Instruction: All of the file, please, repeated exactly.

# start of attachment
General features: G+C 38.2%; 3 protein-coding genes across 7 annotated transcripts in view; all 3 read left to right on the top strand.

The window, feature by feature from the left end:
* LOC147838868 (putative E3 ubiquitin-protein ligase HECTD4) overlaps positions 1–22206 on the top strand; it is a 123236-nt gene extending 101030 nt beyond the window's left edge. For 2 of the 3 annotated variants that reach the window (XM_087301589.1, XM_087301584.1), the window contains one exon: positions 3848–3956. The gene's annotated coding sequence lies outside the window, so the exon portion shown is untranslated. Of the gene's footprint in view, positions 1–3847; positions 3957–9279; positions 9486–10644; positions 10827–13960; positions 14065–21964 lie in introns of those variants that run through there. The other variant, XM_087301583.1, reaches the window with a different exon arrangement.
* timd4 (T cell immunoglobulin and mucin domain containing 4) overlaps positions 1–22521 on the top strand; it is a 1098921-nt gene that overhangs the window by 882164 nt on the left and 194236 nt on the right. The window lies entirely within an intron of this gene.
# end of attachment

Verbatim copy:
General features: G+C 38.2%; 3 protein-coding genes across 7 annotated transcripts in view; all 3 read left to right on the top strand.

The window, feature by feature from the left end:
* LOC147838868 (putative E3 ubiquitin-protein ligase HECTD4) overlaps positions 1–22206 on the top strand; it is a 123236-nt gene extending 101030 nt beyond the window's left edge. For 2 of the 3 annotated variants that reach the window (XM_087301589.1, XM_087301584.1), the window contains one exon: positions 3848–3956. The gene's annotated coding sequence lies outside the window, so the exon portion shown is untranslated. Of the gene's footprint in view, positions 1–3847; positions 3957–9279; positions 9486–10644; positions 10827–13960; positions 14065–21964 lie in introns of those variants that run through there. The other variant, XM_087301583.1, reaches the window with a different exon arrangement.
* timd4 (T cell immunoglobulin and mucin domain containing 4) overlaps positions 1–22521 on the top strand; it is a 1098921-nt gene that overhangs the window by 882164 nt on the left and 194236 nt on the right. The window lies entirely within an intron of this gene.